Friday, January 2, 2009
On Broadway: You Haven't Changed at All
There was once a time when a jazz musician recording a Broadway standard was, er, standard practise. If one did not have a masterful composer like Ellington at one's disposal than where else was one going to find material? The commercial aspirations of swing's old guard meant that blues-based tunes were often spurned in favour of popular numbers culled from Broadway, jazz's only serious rival in the twenties and thirties. Even well into the fifties was there a strong affinity for the show tune, particularly after Ella Fitzgerald and Louis Armstrong recorded Porgy and Bess. But seemingly overnight this tradition seems to have been altered with the release of John Coltrane's seminal My Favorite Things. Suddenly, the thought of a serious soloist embarking on such supposedly lightweight numbers as the title track and 'But Not for Me' became a novelty, one of music's first of many grand ironic statements.* Since then, the Broadway aspect of jazz has largely disappeared. In this landscape came Coleman Hawkins' On Broadway sessions, the sound of one man refusing to admit defeat.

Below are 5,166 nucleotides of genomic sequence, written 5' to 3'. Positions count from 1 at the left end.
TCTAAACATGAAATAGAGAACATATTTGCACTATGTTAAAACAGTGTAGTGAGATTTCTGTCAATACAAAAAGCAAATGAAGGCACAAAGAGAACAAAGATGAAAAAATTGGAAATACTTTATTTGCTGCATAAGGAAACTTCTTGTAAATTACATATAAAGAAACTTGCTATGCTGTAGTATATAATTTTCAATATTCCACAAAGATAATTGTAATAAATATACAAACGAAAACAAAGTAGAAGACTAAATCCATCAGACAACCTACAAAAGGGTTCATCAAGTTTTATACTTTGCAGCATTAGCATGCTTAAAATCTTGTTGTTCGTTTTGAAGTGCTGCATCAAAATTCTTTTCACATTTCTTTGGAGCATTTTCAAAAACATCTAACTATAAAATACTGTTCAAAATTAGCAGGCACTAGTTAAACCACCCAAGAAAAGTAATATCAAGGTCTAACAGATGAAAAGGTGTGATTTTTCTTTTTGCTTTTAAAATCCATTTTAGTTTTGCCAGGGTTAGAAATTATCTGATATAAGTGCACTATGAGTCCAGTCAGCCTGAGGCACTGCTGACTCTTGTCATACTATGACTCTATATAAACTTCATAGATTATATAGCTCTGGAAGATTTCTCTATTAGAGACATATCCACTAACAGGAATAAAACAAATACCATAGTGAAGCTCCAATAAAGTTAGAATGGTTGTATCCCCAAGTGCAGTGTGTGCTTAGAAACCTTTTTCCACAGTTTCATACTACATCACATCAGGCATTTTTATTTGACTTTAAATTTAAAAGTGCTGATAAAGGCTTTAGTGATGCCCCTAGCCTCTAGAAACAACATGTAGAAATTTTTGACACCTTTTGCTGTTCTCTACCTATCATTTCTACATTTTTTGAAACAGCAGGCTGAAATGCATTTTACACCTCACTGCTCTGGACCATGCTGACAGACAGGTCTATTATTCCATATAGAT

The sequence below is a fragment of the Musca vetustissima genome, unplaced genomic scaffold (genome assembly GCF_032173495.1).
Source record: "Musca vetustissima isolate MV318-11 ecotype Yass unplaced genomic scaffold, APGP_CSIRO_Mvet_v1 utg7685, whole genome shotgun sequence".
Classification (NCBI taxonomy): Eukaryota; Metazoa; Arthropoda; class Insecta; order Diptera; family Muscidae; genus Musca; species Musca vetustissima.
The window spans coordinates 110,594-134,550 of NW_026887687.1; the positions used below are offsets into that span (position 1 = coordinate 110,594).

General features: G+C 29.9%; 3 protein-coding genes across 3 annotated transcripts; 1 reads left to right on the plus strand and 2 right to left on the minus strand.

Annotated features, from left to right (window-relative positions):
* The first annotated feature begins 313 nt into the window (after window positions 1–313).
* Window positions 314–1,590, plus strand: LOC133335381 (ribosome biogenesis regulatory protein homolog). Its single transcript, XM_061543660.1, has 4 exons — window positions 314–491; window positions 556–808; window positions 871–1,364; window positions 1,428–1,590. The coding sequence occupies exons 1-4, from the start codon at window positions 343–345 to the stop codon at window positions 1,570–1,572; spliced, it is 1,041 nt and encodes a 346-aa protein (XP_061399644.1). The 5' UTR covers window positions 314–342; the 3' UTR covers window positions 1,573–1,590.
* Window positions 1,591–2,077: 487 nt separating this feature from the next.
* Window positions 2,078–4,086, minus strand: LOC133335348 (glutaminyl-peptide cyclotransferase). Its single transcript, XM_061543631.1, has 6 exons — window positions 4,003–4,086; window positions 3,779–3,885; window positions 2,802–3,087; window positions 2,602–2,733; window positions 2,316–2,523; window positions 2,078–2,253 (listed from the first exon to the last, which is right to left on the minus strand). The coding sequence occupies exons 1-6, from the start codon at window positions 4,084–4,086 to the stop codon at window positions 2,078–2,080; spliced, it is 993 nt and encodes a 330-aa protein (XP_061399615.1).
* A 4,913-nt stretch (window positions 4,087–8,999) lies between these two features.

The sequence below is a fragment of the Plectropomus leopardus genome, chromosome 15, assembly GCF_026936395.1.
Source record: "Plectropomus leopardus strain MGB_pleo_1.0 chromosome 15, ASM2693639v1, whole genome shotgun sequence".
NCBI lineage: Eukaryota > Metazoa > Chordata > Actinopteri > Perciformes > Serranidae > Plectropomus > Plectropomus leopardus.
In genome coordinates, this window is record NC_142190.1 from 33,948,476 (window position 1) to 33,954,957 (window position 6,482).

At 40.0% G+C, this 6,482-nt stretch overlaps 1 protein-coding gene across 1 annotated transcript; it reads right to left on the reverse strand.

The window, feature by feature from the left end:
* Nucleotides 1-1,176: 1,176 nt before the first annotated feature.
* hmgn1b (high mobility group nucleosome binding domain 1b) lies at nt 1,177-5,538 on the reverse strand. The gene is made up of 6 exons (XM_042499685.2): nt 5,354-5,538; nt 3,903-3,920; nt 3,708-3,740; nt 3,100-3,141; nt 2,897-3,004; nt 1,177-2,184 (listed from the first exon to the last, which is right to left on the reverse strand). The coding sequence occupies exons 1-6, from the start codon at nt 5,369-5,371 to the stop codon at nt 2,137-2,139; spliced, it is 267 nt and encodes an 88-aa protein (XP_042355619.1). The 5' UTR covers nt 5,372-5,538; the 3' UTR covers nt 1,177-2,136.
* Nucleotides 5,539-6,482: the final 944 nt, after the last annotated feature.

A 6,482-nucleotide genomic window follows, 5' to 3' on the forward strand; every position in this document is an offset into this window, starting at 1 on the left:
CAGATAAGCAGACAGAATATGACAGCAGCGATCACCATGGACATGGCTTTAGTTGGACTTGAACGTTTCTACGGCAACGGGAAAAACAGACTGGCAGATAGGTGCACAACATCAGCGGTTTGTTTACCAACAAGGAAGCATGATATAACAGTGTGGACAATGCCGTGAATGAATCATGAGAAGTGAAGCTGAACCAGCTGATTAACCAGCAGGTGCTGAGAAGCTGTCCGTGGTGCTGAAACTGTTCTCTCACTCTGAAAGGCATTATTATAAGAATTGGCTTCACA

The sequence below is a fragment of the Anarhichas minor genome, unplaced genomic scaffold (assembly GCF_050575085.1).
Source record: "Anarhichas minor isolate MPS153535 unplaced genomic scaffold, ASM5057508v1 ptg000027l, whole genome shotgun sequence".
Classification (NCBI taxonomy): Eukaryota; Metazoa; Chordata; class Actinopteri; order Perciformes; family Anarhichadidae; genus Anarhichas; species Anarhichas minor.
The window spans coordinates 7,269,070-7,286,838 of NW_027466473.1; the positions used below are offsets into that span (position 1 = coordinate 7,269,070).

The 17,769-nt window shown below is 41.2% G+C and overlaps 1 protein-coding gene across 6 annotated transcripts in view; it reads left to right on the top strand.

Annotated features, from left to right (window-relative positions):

As is often the case, Hawkins managed to make the most of those compositions that offered him as little as possible. Opener 'I Talk to the Trees' (from Lerner and Loewe's Paint Your Wagon) is a minor but splendid recording, as delightfully light as 'Limbo Jazz' would be on Duke Ellington Meets Coleman Hawkins, recorded later that same year. Similarly, the winsome Richard Rodgers original 'Loads of Love' simply sparkles. Not that more substantive pieces don't have their charm: My Fair Lady's 'Wouldn't it Be Loverly' is probably the collection's best track, featuring some supple interaction between Hawkins and pianist Tommy Flanagan. Still, On Broadway feels far too long, the beginning scarcely remembered by the time you get to the end. There's something too anonymous about each piece (or, perhaps, a bit too typically Coleman Hawkins) and you begin to wish that the tenorist had added the same kind of inventiveness that Coltrane had injected on to 'My Favorite Things'. As two separate albums, as it was originally released, it all works much better but I can't help but wonder why he didn't just try to recreate his favourite musical in its entirety rather than cherry picking a few choice favourites.
It has to be said that Hawkins was probably growing somewhat out of touch by this point and all the better for it. While others may have taken the project lightly (considering what Coltrane was already up to in the same studio, this likely came as light relief for engineer Rudy Van Gelder), this is very much Coleman Hawkins in his element. There's also a statement of purpose here that few bothered to heed: namely, that jazz needed to regain its lost glamour and why not go back to Broadway to find it?
* I've already argued that rather than being an example of Coltrane coasting, it was in fact the boldest creative move of his career but I'm in the minority on that one, even among fans of the album.